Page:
A new report by the Quebec Human Rights Commission gives the province a failing grade on the organization of educational services for special needs students.
The report shows close to half of the province’s students with special needs and learning disabilities aren’t graduating.
The commission is calling on the education minister to show more leadership while equal rights advocates are calling on the commission to stop dismissing complaints.
“You could call it an alarming situation,” said the Quebec Human Rights Commission’s interim president Philippe-André Tessier.
“Forty per cent of them will not graduate.”
The commission has issued 22 recommendations, including a complete overhaul and reorganization of services for Quebec’s 200,000 special needs students.
The study looked at five school boards of different sizes and languages and found that while the specialized educational tools often exist, they aren’t being used properly.
The findings also revealed that the agreement between the education and health and social services ministries is not working.
In wake of the report, Tessier said “we collectively can’t look the other way.”
“We’ve issued 22 recommendations and we will ensure a rigorous follow up of these recommendations,” Tessier said.
Caught up in bureaucracy?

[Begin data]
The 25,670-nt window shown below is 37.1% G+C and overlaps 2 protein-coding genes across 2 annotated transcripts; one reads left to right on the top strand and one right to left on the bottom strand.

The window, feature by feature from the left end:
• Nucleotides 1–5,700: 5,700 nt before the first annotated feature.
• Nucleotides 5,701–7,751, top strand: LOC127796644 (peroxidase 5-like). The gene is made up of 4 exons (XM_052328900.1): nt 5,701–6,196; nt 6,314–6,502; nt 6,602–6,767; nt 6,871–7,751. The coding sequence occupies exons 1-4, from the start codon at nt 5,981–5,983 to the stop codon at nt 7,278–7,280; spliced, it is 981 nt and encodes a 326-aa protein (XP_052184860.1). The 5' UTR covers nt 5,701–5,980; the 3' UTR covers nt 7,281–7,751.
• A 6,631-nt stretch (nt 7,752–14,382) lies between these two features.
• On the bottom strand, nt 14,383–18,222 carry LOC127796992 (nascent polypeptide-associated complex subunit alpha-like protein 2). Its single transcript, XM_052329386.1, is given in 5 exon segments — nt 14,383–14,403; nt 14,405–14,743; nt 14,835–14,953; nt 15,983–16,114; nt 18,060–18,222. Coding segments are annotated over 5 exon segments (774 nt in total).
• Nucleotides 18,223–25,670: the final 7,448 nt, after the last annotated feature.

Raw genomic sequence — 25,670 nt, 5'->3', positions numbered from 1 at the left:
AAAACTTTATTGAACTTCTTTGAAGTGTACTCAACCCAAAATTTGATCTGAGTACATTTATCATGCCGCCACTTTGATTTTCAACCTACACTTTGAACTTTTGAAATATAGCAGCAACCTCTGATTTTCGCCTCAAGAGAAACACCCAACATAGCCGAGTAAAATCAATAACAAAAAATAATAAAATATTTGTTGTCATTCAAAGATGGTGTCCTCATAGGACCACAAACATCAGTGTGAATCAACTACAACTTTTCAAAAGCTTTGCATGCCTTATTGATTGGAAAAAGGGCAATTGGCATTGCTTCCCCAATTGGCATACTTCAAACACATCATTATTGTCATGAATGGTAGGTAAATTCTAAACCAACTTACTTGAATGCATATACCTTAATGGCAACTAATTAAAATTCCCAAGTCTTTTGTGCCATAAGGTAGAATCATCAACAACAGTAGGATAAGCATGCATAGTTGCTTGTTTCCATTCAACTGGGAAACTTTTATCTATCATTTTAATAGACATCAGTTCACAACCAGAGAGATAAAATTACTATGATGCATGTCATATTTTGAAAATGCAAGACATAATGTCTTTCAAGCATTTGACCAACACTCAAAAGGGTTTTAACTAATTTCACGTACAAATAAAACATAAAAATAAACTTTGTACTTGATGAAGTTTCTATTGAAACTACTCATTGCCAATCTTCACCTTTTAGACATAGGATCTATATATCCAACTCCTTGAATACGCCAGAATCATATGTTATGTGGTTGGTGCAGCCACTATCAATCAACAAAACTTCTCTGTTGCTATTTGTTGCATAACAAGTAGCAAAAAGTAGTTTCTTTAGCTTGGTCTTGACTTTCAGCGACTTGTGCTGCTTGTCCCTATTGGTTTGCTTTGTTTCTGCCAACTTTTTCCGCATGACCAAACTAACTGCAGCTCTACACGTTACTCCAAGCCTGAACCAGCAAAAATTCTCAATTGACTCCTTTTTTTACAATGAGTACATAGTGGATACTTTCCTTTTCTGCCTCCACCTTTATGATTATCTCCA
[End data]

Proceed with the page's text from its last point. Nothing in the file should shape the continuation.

Equal rights advocates have been sounding the alarm over the lack of services for disabled students for years.
The Centre for Research Action on Race Relations is currently in the process of filing human rights complaints against school boards on behalf of five families. A fundraiser has been set up to try to cover the legal costs.
“We’re talking about hundreds of thousands of children and parents who are caught up in the bureaucracy and the disconnect between the health care system and the school system,” CRARR’s Fo Niemi said, while calling on the commission to do more, and stop dismissing complaints.
“Very few cases survive the filtering role that the commission gives itself and very few cases are being brought before the court on systemic discrimination based on disabilities.”
Two of CRARR’s five complaints include Sam Kuhn’s twin daughters. Both have severe learning disabilities and while one has received private speech therapy thanks to a fundraiser, the other has yet to be assessed.
“The English Montreal School Board tells us to go private because there’s no therapist,” said Kuhn.
He switched one of his daughters to the French education system this year in hopes of getting access to services, but Kuhn claims the CSDM wasn’t able to offer anything more than the EMSB.
“They don’t have speech therapists so my daughter Simone is going to have to do Grade 1 again without any extra help.”
The families in question have set up an online fundraiser to cover the legal costs of their fight and hope the government takes action before their children hit adulthood.